Claims (32)

What is claimed is:
1. A bidirectional parallel optical transceiver module for communication over a bidirectional optical link, the transceiver module comprising:
a mounting surface, the mounting surface being generally a planar surface that lies in a plane that is parallel to an X-Y plane of an X, Y, Z Cartesian coordinate system;
an array of light sources mounted on the mounting surface, each light source being capable or producing a respective optical signal in response to receiving a respective electrical signal;
an array of receive light detectors mounted on the mounting surface, each light detector being capable of producing a respective electrical signal in response to receiving a respective optical signal; and
an optics system disposed above the mounting surface, wherein end faces of a plurality of optical fibers of at least one optical fiber cable are mechanically coupled to the optics system, and wherein the optics system couples optical signals produced by respective light sources of the array of light sources into respective end faces of respective optical fibers, and wherein the optics system couples optical signals passing out of respective end faces of respective optical fibers onto respective receive light detectors of the array of receive light detectors, and wherein each of the optical fibers simultaneously transmits and receives optical signals.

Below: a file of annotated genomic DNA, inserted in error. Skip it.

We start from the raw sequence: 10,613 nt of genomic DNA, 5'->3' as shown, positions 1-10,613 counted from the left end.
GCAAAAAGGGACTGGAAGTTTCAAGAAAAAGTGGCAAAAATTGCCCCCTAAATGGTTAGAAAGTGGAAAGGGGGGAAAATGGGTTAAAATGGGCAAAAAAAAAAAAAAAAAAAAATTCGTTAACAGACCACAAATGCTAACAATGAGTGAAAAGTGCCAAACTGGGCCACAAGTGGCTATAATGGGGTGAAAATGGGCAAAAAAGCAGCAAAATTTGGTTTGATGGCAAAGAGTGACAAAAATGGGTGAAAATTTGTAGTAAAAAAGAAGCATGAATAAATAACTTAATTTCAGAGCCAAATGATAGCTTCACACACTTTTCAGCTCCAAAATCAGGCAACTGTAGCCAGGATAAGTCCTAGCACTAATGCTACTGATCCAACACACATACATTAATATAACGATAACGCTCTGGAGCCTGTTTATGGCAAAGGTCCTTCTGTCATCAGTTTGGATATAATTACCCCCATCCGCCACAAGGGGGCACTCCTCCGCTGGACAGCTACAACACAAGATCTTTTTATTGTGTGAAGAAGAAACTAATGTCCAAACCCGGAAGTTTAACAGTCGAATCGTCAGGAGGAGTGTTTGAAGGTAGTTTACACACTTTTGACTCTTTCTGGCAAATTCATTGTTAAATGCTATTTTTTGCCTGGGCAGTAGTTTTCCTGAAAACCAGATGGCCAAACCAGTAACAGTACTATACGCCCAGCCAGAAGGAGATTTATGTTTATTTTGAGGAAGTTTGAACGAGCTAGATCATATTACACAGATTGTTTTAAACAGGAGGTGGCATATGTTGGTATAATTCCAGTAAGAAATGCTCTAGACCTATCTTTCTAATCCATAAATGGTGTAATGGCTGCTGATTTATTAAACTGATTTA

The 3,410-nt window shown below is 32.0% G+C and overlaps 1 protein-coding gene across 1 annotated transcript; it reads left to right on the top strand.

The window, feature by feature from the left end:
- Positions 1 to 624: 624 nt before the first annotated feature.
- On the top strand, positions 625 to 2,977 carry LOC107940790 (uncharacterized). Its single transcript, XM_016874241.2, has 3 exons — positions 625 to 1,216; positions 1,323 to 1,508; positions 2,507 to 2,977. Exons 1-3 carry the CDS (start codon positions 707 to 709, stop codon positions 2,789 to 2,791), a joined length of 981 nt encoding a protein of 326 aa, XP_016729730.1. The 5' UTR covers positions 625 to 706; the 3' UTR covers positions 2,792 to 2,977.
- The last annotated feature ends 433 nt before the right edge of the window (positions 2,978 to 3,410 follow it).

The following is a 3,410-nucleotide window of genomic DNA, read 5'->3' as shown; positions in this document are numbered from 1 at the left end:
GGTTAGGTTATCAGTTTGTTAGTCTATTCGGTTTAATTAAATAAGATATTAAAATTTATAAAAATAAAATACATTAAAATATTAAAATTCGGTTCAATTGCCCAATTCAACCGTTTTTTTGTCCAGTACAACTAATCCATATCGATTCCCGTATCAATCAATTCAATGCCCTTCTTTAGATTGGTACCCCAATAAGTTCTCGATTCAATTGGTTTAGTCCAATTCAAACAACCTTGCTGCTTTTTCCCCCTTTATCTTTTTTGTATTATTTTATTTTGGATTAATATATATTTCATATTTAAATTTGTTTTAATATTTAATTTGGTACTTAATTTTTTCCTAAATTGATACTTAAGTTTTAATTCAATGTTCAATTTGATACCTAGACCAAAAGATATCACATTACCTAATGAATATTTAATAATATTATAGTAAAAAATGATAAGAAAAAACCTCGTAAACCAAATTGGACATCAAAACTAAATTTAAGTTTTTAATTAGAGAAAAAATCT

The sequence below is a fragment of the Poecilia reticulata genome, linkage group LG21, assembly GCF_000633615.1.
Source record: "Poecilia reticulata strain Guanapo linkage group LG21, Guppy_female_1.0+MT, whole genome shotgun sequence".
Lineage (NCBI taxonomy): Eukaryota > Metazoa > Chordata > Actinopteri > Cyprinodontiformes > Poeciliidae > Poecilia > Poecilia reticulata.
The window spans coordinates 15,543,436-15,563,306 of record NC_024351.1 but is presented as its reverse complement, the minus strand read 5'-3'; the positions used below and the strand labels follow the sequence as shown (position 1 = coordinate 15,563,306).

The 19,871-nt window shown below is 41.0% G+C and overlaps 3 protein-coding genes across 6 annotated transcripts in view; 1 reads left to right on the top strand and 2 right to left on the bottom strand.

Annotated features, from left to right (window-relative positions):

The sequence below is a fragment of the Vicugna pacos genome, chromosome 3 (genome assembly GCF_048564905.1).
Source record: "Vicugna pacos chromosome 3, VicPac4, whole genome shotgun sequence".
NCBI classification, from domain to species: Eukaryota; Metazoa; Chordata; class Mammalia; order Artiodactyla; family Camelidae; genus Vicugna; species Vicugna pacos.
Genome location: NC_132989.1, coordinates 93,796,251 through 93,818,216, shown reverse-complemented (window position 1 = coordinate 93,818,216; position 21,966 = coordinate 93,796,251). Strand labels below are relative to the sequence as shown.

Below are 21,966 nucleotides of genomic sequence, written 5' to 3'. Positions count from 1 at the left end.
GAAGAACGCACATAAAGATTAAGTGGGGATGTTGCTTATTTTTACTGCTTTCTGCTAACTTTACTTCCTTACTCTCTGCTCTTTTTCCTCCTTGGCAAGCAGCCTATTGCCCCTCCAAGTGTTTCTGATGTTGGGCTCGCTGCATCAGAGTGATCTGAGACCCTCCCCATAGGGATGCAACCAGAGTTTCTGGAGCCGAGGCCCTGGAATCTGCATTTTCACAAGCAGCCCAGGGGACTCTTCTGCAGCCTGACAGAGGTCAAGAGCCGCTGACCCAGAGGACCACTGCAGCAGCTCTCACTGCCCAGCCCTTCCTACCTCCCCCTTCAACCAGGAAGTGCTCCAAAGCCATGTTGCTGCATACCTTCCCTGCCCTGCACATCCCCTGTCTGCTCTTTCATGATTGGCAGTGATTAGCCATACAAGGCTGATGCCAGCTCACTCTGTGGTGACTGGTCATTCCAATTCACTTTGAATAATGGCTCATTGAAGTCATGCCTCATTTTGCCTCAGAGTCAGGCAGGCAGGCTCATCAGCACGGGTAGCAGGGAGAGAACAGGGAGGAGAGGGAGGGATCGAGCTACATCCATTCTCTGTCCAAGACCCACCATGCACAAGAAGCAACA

2. The bidirectional parallel optical transceiver module of claim 1, wherein the optics system includes at least a first beam splitter having at least an upper side and a lower side, wherein the optical signals produced by the light sources are incident on the lower side of the first beam splitter at respective angles of incidences (AOIs) relative to a Z-axis of the X, Y, Z Cartesian coordinate system, and wherein at least respective first portions of the respective optical signals that are incident on the lower side of the first beam splitter pass through the first beam splitter, and wherein the optics system couples the respective first portions that pass through the first beam splitter into the respective end faces of the respective optical fibers.
3. The bidirectional parallel optical transceiver module of claim 1, wherein each respective fiber end face, respective receive light detector, and respective light source are in a common line in X and Y dimensions of the X, Y, Z Cartesian coordinate system.